Mind Gamerz: A look back at Menu based Level progression.
In the earlier days of gaming, many games used menu based level progression, in which each level is individually selected and completed. After completion, the player would be sent back to the menu and the next level would become available on the list, and this system continued until the game was completed. A classic example of this is In the Nintendo 64 game: 007 the world is not enough. This system probably came about due to the limitations of the he hardware of the time, as it allowed the developers to create limited areas per level, which reduced loading times, especially on the early disk based console that had longer loading times when compared to their cartridge based cousins. However, not all games were forced to use this level progression system and it fell out of use as better machines came along. Though by dropping this system, we have lost some of the main advantage it offered, such as strong replay ability, a pseudo party/competition option and more in depth/complex levels in linear games.
I am not saying this system is good for all game types, but it would be particularly suited towards games that are linear. Developers could break up the event sequence into levels. In traditional linear games, as the player progresses, there are points where something happens and the player can't backtrack anymore such as a rock slide or gate closing. That would be a good place to break levels up.
Replay ability is a major selling point for any game, it allows for the player to re-enjoy a game after the initial play through or beyond, if done well. The new game plus or multiple story arcs options are nice, but what if a person wanted to play a particular part again. Players are usually very fond of certain parts, but it would usually be impossible to play as there is no way to directly select a certain section to play on demand. Now compared to Half Life2, which uses chapter based progression, if I wanted to replay certain chapters over, I simply reload that chapter over and start playing, WITHOUT even worrying about overriding my existing progress. If the chapter/level system is mixed with variability systems, such as individual as scalable difficulty curves for each level, fun cheat codes (single player) or game plus options that game would have strong playability.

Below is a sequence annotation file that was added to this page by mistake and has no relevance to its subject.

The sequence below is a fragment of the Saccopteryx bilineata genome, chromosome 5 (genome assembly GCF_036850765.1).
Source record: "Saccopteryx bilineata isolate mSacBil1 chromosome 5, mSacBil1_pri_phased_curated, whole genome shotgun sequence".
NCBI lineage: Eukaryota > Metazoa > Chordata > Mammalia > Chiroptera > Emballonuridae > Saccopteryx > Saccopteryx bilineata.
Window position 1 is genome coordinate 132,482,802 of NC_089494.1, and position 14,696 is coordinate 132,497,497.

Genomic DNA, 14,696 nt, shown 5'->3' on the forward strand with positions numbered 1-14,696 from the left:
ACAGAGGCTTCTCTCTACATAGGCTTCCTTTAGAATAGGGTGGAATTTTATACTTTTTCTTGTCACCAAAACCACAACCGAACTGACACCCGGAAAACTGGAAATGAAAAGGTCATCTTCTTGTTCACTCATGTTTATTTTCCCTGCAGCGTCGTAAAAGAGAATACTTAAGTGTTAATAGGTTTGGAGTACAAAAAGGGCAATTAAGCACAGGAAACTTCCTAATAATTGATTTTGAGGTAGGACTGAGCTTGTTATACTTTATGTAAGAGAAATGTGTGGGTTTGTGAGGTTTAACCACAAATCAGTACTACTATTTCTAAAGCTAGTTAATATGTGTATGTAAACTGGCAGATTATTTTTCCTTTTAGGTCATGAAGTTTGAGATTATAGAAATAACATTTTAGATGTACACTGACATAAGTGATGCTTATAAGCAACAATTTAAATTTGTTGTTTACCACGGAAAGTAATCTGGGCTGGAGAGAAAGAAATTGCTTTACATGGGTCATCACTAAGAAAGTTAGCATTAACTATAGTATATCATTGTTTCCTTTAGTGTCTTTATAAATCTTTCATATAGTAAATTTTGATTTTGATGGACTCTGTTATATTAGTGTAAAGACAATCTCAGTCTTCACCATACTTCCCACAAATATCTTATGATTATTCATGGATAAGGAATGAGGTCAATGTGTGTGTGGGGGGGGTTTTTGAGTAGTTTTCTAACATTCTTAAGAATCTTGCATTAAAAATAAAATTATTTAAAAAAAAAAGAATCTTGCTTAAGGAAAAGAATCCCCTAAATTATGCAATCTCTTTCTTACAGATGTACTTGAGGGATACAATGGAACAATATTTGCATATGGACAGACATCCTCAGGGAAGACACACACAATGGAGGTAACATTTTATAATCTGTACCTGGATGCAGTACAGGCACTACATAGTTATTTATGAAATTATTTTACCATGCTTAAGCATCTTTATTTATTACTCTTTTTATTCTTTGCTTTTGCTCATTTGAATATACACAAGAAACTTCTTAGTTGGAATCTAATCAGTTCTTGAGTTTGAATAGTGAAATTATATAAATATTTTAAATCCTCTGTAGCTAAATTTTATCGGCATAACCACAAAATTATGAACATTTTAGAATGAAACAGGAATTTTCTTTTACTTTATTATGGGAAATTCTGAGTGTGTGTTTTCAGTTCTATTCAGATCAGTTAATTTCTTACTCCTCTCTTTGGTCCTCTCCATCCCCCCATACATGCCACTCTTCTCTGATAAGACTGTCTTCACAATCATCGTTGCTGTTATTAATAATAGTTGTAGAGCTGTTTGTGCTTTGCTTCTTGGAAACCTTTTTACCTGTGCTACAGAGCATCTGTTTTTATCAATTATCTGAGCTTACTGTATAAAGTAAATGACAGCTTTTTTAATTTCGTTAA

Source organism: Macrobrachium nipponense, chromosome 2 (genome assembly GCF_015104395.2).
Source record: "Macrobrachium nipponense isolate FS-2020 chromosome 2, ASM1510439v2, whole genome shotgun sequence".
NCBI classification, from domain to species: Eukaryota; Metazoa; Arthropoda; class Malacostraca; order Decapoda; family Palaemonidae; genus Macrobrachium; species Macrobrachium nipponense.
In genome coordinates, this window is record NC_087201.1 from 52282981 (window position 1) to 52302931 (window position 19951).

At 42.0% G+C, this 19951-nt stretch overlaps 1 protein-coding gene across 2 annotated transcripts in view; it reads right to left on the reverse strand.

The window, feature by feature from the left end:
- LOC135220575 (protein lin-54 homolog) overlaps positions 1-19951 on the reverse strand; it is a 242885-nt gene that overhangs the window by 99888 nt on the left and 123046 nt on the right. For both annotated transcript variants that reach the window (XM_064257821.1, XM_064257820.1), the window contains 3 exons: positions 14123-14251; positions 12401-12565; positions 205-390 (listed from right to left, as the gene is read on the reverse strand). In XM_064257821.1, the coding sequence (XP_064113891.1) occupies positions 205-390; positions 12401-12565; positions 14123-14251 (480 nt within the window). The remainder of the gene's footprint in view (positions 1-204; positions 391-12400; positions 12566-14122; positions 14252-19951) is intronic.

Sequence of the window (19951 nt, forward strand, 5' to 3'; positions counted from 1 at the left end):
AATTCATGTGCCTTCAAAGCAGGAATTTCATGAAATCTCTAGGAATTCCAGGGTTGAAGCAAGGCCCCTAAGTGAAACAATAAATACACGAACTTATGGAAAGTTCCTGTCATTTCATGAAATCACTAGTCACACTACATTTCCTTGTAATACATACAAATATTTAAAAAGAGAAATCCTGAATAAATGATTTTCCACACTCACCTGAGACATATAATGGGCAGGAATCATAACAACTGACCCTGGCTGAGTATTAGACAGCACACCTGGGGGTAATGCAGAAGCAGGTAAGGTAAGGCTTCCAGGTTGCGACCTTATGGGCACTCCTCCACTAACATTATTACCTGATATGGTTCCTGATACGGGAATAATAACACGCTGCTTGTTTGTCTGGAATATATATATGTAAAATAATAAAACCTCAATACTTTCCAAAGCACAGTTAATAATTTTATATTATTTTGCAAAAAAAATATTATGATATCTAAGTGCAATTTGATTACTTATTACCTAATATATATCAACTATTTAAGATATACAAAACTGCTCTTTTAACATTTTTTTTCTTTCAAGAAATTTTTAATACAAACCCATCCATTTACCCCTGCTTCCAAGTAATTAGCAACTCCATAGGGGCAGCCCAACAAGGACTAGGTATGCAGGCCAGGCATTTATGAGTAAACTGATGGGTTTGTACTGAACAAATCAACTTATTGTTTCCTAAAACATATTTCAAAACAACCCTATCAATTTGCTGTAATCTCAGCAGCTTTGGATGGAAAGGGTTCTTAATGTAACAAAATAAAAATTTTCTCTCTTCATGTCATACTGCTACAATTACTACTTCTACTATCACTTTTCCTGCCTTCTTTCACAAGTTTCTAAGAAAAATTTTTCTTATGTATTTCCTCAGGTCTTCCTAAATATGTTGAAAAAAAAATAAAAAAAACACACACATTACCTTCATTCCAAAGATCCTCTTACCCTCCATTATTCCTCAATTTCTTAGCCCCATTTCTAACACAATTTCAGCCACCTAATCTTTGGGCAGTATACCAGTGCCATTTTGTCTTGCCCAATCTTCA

Building on the replay ability aspect of the menu system, it allows for the players to use this option in groups and pseudo competitive capacity. Before the internet was available to gaming, I would invite friends over to play. We were very competitive and not all games were multiplayer, thus game with the level menu system allowed for us to create competitive speed runs. We would select a level and see which of us could complete the level faster. This was a more enjoyable way to play single player games, as it was more competitive and more interactive, through the competition process. When compared to the hand off the controller when that player dies method of group single player game play.
When developing a level it is important to take into account the amount of time a player will spend in various parts of that level. Thus, if a player is expected to spend a small amount of time in an area, that area will be simpler with only a few divergent paths or extras. However, when a player will potentially be revisiting the same area multiple times, the developer has the ability to add extra and more complex content as the player can search for on subsequent visits. This also further improves replay ability. The best implementation of this is when developers add areas that can't be accessed until subsequent abilities are unlocked (e.g. high jump or grappling hook). This teases the player to come back and check it out later, varying the play style and slightly increasing play time. Best examples of this I can find are in Metroids (nes) and Banjo-Kazooie series (N64).
Finally, the level based system can be very damming to a game if done wrong and its usage comes with its own issues, related to breaking immersion and pacing. In the traditional level menu system, once a level is completed, the level is ended and the player is forced back to the menu to pick another level, breaking immersion and flow. The solution is to make the level transition seamless. The Half-life 2 system is the best example, it was broken down into chapters instead of shorter levels, which keep up the pacing. Secondly, when the player completes a chapter the game doesn't end and send the player back to the menu, it simply lets the player know that the next chapter has started. Also there is a save system built into the system that allows players to progress at their own pace.